Global — My next mission will take me to the screening of "The Dark Knight Rises," starring Christian Bale as Batman and Anne Hathaway as his whip-wielding nemesis, Catwoman. There's been much controversy on the web as to whether she will be the purr-fect Catwoman or not. Many say not. I, however, am still on the fence. I can recall when rumors of Heath Ledger playing the Joker in "The Dark Knight" (2008) was cause for grumble, especially when compared to Jack Nicholson, who mastered the role in "Batman" (1989) starring Michael Keaton as Gotham City's dark knight.
So, now I'm on a quest to answer the quandary, "Who's the best actress to ever play Batman's female foe?" There has been many actresses to portray the feisty feline and her alter ego Selina Kyle (depending on the storyline) who is meek, mild-mannered, and a bit messy in the style sense. Like most comics, there are many versions of the Catwoman tale, but what remains consistent is her image. Catwoman has stealth-like moves that make her the beautiful bandit that turns Batman a.k.a. Bruce Wayne's world upside down. She's savvy and conniving with cat-like features such as shapely eyes and a pouty puss; all of which she uses to beguile men, including Batman. Did I mention that the caped crusader had a thing for the flirty feline?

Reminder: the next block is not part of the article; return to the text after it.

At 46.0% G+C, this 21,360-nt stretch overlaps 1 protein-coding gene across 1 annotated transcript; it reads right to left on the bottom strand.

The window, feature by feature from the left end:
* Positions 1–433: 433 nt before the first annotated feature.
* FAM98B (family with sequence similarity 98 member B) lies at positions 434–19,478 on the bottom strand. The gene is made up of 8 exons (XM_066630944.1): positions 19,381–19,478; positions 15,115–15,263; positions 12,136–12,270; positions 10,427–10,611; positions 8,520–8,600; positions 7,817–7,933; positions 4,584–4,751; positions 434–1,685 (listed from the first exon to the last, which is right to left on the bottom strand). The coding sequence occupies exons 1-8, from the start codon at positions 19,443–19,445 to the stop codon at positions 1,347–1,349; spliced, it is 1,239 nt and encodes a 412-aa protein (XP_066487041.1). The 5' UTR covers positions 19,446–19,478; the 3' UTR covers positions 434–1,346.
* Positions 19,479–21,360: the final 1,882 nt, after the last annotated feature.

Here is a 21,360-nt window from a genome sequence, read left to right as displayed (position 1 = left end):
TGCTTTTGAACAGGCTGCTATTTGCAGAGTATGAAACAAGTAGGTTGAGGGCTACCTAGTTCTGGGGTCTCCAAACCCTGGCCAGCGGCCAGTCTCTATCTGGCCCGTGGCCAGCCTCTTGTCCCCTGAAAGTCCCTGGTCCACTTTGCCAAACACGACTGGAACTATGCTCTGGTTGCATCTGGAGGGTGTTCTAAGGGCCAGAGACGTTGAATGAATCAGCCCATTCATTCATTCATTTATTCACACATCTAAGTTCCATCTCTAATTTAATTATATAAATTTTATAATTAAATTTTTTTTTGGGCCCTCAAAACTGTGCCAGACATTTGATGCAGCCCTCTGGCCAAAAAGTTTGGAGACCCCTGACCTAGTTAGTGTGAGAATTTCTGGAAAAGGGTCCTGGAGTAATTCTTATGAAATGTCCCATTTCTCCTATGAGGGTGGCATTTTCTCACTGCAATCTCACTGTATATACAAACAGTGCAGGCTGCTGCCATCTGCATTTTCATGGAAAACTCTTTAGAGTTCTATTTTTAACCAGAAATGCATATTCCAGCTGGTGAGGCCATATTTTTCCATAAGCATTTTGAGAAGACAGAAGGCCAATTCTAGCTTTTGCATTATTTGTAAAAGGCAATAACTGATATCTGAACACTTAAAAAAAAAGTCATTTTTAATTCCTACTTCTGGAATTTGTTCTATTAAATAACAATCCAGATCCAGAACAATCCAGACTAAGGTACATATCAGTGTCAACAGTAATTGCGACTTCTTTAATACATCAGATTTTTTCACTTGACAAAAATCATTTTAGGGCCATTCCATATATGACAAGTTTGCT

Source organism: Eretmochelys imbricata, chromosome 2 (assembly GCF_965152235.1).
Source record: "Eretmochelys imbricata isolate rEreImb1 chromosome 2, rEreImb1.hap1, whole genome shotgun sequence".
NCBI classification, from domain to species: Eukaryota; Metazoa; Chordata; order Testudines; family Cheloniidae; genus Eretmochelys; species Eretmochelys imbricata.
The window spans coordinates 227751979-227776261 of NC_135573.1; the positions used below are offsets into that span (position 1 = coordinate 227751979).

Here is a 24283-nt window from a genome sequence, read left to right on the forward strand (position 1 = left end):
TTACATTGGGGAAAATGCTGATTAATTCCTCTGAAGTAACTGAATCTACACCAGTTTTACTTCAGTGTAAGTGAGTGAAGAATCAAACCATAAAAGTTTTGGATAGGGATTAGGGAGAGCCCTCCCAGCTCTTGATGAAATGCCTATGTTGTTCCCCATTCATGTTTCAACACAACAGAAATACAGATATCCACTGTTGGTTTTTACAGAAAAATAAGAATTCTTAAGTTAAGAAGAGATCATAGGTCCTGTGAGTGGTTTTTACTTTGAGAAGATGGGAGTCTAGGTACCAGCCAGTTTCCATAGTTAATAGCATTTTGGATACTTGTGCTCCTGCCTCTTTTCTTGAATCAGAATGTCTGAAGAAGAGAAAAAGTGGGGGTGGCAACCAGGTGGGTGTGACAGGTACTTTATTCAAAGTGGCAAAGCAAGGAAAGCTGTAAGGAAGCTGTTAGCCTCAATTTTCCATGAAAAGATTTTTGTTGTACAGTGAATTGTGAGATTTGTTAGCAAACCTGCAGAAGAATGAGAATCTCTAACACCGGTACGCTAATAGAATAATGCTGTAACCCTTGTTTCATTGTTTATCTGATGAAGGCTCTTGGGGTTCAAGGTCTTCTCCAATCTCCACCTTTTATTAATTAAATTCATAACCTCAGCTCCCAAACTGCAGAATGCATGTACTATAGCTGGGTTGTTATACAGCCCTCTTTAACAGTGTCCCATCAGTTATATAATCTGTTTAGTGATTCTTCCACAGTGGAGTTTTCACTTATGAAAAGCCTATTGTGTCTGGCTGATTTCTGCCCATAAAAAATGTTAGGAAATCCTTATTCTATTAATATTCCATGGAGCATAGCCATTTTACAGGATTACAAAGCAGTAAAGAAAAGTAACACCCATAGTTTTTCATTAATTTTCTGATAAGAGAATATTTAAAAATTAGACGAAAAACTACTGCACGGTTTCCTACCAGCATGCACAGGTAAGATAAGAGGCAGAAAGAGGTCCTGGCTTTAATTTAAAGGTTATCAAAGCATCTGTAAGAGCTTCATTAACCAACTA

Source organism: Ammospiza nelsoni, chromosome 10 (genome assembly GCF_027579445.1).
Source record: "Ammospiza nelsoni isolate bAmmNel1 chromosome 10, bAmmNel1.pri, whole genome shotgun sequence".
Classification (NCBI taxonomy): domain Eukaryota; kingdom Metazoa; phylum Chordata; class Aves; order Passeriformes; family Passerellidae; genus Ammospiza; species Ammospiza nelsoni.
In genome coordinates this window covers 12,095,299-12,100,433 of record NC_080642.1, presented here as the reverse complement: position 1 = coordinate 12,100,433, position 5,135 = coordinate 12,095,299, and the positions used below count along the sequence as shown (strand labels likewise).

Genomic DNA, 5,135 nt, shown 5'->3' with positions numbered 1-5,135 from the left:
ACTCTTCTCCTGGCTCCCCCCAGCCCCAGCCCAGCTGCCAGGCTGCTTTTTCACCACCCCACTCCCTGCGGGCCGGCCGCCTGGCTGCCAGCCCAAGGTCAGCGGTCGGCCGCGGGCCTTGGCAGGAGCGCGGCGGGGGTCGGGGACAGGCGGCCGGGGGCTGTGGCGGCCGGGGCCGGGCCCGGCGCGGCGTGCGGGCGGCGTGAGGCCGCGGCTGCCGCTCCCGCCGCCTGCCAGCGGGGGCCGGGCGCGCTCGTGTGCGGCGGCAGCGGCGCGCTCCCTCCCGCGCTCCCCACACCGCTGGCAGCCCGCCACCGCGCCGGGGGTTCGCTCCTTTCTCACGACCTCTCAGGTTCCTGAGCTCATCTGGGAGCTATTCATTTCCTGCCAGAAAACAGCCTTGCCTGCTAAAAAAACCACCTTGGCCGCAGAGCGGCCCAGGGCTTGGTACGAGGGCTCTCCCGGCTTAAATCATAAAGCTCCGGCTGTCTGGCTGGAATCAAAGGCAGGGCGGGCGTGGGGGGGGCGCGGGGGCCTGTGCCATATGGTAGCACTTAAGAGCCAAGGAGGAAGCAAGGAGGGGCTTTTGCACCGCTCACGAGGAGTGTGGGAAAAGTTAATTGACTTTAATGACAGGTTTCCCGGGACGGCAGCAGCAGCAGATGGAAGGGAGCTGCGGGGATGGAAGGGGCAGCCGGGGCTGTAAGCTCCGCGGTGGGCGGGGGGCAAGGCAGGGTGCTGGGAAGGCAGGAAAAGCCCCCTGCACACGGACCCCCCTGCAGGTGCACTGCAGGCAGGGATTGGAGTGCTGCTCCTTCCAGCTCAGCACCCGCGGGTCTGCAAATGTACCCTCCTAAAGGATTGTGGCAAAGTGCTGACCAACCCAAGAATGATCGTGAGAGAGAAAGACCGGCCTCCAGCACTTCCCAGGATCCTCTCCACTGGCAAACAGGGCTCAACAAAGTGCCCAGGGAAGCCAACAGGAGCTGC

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This is where it is questioned as to whether Anne Hathaway, known for playing quirky girl-next-door roles, can convincingly capture the essence of the sassy seductress. Past notable actresses to don the mask of Catwoman include small screen starlets Julie Newmar (TV series 1966-67), Lee Meriwether (Movie 1966, TV series 1967), and Eartha Kitt (TV series 1967-68). But, when it comes to a supervillain like Catwoman, it is no shock that her persona would make it to the big screen and be depicted by superstars of the era including Michelle Pfeifer in "Batman Returns" (1992), Halle Berry in "Catwoman" (2004), and now Anne Hathaway.
The afforementioned actresses each brought something to the role. Newmar's character was cunning and Meriwether exuded more charm, while Kitt actually purred and strutted like a cat. Pfeiffer was a stellar actress, believably transforming from a mousy frau to a vampy vixen. Whereas Berry was the quintessential sex kitten, but the acting and special effects fell short.
So where does this leave Hathaway? She obviously has big shoes (or paws) to fill. Only time will tell if her version is wicked and sinister or sly and sultry. Regardless, I revel in the fact that Catwoman is a character with nine lives. Whether Hathaway delivers or not, someday, another actress will.
The Chic Spy